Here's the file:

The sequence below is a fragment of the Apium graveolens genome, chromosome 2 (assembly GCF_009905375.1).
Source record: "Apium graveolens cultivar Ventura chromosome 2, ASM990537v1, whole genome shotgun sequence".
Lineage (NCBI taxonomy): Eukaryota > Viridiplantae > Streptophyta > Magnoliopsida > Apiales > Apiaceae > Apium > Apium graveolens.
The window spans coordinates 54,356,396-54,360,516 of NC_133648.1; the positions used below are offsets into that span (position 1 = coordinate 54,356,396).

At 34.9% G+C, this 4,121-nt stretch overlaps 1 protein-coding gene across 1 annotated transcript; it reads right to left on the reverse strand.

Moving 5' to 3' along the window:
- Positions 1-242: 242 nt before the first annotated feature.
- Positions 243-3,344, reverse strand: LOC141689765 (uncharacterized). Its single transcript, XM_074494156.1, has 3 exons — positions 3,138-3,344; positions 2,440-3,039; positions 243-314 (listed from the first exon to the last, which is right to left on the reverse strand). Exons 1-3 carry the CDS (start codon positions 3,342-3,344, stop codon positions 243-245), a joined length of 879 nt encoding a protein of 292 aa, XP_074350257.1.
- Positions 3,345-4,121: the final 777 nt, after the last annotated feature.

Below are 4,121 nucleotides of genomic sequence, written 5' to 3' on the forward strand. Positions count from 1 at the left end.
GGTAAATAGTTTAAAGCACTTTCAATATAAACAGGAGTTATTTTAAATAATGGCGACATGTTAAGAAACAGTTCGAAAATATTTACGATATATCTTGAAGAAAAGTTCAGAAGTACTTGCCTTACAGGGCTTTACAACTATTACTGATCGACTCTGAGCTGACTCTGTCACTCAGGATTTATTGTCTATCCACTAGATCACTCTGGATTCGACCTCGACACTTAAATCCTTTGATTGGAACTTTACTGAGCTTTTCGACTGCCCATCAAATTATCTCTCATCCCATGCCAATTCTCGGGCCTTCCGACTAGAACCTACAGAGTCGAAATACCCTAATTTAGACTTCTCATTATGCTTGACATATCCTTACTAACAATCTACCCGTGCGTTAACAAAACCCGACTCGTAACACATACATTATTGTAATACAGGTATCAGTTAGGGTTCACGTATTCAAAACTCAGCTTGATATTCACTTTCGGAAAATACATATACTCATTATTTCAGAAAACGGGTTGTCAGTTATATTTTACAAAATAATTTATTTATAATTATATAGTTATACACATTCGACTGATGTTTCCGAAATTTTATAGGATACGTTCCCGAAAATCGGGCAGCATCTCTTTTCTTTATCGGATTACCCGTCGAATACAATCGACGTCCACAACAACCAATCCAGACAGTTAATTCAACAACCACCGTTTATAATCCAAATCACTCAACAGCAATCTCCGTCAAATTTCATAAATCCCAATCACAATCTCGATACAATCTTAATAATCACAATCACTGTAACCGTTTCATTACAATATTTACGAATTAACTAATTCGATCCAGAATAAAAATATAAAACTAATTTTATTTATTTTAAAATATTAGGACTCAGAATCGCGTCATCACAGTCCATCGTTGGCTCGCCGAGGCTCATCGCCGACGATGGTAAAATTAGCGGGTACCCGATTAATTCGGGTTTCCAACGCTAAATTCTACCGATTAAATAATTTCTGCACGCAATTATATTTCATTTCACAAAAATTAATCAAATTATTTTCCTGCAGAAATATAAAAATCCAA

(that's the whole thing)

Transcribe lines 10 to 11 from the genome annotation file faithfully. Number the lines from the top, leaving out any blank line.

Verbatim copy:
Below are 4,121 nucleotides of genomic sequence, written 5' to 3' on the forward strand. Positions count from 1 at the left end.
GGTAAATAGTTTAAAGCACTTTCAATATAAACAGGAGTTATTTTAAATAATGGCGACATGTTAAGAAACAGTTCGAAAATATTTACGATATATCTTGAAGAAAAGTTCAGAAGTACTTGCCTTACAGGGCTTTACAACTATTACTGATCGACTCTGAGCTGACTCTGTCACTCAGGATTTATTGTCTATCCACTAGATCACTCTGGATTCGACCTCGACACTTAAATCCTTTGATTGGAACTTTACTGAGCTTTTCGACTGCCCATCAAATTATCTCTCATCCCATGCCAATTCTCGGGCCTTCCGACTAGAACCTACAGAGTCGAAATACCCTAATTTAGACTTCTCATTATGCTTGACATATCCTTACTAACAATCTACCCGTGCGTTAACAAAACCCGACTCGTAACACATACATTATTGTAATACAGGTATCAGTTAGGGTTCACGTATTCAAAACTCAGCTTGATATTCACTTTCGGAAAATACATATACTCATTATTTCAGAAAACGGGTTGTCAGTTATATTTTACAAAATAATTTATTTATAATTATATAGTTATACACATTCGACTGATGTTTCCGAAATTTTATAGGATACGTTCCCGAAAATCGGGCAGCATCTCTTTTCTTTATCGGATTACCCGTCGAATACAATCGACGTCCACAACAACCAATCCAGACAGTTAATTCAACAACCACCGTTTATAATCCAAATCACTCAACAGCAATCTCCGTCAAATTTCATAAATCCCAATCACAATCTCGATACAATCTTAATAATCACAATCACTGTAACCGTTTCATTACAATATTTACGAATTAACTAATTCGATCCAGAATAAAAATATAAAACTAATTTTATTTATTTTAAAATATTAGGACTCAGAATCGCGTCATCACAGTCCATCGTTGGCTCGCCGAGGCTCATCGCCGACGATGGTAAAATTAGCGGGTACCCGATTAATTCGGGTTTCCAACGCTAAATTCTACCGATTAAATAATTTCTGCACGCAATTATATTTCATTTCACAAAAATTAATCAAATTATTTTCCTGCAGAAATATAAAAATCCAA